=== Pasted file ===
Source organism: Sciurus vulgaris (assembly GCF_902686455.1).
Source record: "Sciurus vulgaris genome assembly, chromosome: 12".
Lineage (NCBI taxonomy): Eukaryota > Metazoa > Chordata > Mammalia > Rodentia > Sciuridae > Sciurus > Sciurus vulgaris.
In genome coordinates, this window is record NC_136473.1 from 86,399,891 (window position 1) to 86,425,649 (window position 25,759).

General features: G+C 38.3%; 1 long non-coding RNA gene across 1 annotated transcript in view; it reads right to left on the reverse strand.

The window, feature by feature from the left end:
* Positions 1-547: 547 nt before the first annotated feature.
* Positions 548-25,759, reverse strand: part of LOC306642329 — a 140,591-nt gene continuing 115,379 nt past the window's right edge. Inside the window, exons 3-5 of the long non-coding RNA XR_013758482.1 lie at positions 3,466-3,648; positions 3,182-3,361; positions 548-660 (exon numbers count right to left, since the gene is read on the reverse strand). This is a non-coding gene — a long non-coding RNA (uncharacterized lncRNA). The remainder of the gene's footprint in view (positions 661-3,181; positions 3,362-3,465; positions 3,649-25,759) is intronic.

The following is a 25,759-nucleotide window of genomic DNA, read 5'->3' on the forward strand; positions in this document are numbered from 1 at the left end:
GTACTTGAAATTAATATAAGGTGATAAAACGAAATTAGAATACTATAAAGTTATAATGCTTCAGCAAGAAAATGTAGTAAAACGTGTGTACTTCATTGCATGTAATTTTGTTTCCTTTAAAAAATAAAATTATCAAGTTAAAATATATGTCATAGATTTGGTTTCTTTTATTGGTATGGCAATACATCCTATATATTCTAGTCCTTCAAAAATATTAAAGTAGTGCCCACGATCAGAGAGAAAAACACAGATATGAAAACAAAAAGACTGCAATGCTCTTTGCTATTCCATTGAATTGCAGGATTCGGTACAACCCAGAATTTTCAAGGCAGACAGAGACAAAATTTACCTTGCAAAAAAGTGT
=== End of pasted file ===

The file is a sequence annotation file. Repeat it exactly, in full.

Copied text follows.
Source organism: Sciurus vulgaris (assembly GCF_902686455.1).
Source record: "Sciurus vulgaris genome assembly, chromosome: 12".
Lineage (NCBI taxonomy): Eukaryota > Metazoa > Chordata > Mammalia > Rodentia > Sciuridae > Sciurus > Sciurus vulgaris.
In genome coordinates, this window is record NC_136473.1 from 86,399,891 (window position 1) to 86,425,649 (window position 25,759).

General features: G+C 38.3%; 1 long non-coding RNA gene across 1 annotated transcript in view; it reads right to left on the reverse strand.

The window, feature by feature from the left end:
* Positions 1-547: 547 nt before the first annotated feature.
* Positions 548-25,759, reverse strand: part of LOC306642329 — a 140,591-nt gene continuing 115,379 nt past the window's right edge. Inside the window, exons 3-5 of the long non-coding RNA XR_013758482.1 lie at positions 3,466-3,648; positions 3,182-3,361; positions 548-660 (exon numbers count right to left, since the gene is read on the reverse strand). This is a non-coding gene — a long non-coding RNA (uncharacterized lncRNA). The remainder of the gene's footprint in view (positions 661-3,181; positions 3,362-3,465; positions 3,649-25,759) is intronic.

The following is a 25,759-nucleotide window of genomic DNA, read 5'->3' on the forward strand; positions in this document are numbered from 1 at the left end:
GTACTTGAAATTAATATAAGGTGATAAAACGAAATTAGAATACTATAAAGTTATAATGCTTCAGCAAGAAAATGTAGTAAAACGTGTGTACTTCATTGCATGTAATTTTGTTTCCTTTAAAAAATAAAATTATCAAGTTAAAATATATGTCATAGATTTGGTTTCTTTTATTGGTATGGCAATACATCCTATATATTCTAGTCCTTCAAAAATATTAAAGTAGTGCCCACGATCAGAGAGAAAAACACAGATATGAAAACAAAAAGACTGCAATGCTCTTTGCTATTCCATTGAATTGCAGGATTCGGTACAACCCAGAATTTTCAAGGCAGACAGAGACAAAATTTACCTTGCAAAAAAGTGT